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People Say Their Depression Comes in Episodes. Mine Comes in Waves.


Many people consider depressive states to be “episodes.” They say they had another “episode” of depression. To me, this description just doesn’t fit. Some people do experience depression in episodes, with definite stops and starts.

However, I experience depression in waves.

When I first started experiencing my depression, it came in slow, small waves. As the first tropical storm began to hit, I started experiencing more and more waves. The waves grew larger and larger, longer and longer and more torrential each time.

Finally, it turned into hurricane “Rose.” I experienced a long depressive state and feelings of hopelessness. I attempted to take my own life. This is when the hurricane hit the coast. My parents found out when the cops came.

They sent me to inpatient. To me, inpatient was the point in time when the storm had begun to slow. I began to receive treatment. As I recovered, it became the period of rebuilding.

My depression comes in waves, like the ocean. It can be small waves or full-blown hurricanes. It never stops. It is a part of my life, but I can take precautions to keep myself safe. I have flood insurance as a safety net (my support group). I have houses built upon stilts to prevent flood damage (my medicine). I have evacuation as a possibility (inpatient). My depression is an ocean, but I have the ability to cross it.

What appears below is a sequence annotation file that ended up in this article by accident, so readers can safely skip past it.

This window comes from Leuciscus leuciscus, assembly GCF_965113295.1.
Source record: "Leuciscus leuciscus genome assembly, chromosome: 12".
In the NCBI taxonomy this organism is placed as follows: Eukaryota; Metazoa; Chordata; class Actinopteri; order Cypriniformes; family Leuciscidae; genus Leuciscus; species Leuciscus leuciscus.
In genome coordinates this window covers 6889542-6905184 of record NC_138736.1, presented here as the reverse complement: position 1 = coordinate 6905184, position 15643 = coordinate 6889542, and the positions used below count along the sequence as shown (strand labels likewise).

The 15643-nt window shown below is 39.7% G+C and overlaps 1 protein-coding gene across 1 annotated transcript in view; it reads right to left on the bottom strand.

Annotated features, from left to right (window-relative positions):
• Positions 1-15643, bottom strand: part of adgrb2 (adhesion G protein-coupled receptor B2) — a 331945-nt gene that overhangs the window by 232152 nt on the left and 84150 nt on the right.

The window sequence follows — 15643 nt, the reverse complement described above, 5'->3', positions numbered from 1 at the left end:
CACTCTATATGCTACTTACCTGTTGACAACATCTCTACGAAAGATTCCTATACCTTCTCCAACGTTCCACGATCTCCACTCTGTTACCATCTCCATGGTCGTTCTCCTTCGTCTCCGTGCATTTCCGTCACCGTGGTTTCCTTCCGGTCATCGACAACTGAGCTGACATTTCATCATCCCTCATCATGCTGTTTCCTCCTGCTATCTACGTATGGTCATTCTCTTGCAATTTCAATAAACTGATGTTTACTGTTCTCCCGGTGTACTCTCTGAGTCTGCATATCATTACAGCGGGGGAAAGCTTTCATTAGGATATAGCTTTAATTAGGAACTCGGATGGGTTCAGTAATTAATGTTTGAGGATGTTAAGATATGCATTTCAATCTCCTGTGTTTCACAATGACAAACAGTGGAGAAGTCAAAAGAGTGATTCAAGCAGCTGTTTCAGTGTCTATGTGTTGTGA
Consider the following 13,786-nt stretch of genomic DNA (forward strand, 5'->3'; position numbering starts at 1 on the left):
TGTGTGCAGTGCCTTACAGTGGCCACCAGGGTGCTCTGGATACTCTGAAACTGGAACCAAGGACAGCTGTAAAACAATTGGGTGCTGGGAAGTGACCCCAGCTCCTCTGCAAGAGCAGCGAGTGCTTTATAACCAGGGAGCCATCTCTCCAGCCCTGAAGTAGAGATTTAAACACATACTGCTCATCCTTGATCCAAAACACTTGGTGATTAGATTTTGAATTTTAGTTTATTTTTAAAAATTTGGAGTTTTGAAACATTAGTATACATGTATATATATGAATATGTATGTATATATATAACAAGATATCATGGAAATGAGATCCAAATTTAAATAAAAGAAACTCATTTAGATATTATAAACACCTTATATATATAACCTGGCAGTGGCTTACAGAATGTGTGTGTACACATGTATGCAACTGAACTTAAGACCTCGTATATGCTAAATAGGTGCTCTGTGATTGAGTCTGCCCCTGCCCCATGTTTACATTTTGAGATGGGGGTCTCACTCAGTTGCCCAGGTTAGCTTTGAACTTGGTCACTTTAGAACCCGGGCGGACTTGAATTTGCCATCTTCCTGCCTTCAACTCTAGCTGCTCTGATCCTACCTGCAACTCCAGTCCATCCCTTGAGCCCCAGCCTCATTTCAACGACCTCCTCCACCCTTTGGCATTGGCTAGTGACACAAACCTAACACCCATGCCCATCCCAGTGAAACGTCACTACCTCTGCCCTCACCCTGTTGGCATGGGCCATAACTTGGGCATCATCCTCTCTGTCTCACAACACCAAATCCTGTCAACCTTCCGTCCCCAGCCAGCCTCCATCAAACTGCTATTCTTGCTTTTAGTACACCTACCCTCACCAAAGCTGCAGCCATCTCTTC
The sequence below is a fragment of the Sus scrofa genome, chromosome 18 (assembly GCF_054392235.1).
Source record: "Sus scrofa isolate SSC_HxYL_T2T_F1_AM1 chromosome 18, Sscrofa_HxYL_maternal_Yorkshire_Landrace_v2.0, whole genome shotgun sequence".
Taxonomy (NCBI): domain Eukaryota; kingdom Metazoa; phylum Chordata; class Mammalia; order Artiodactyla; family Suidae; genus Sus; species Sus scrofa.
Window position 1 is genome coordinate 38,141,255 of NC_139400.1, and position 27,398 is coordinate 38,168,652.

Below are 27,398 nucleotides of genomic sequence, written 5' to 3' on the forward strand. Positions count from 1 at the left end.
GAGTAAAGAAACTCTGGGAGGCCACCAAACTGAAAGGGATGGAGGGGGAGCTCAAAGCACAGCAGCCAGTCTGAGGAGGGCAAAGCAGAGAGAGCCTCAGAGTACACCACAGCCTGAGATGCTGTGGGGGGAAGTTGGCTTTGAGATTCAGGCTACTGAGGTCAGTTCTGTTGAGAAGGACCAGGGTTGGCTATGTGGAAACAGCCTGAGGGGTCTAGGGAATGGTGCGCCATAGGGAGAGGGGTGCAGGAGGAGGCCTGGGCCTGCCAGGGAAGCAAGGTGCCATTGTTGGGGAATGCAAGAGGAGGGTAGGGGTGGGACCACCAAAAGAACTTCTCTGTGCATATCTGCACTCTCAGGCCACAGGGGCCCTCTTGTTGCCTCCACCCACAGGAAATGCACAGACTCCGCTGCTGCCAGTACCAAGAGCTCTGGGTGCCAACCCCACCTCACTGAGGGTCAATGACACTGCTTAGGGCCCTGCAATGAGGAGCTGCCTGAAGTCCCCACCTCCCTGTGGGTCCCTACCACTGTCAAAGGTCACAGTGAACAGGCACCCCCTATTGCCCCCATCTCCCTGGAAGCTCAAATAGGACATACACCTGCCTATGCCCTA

Image via Thinkstock.

If you or someone you know needs help, visit our suicide prevention resources page.

If you need support right now, call the Suicide Prevention Lifeline at 1-800-273-8255. You can reach the Crisis Text Line by texting “START” to 741-741.


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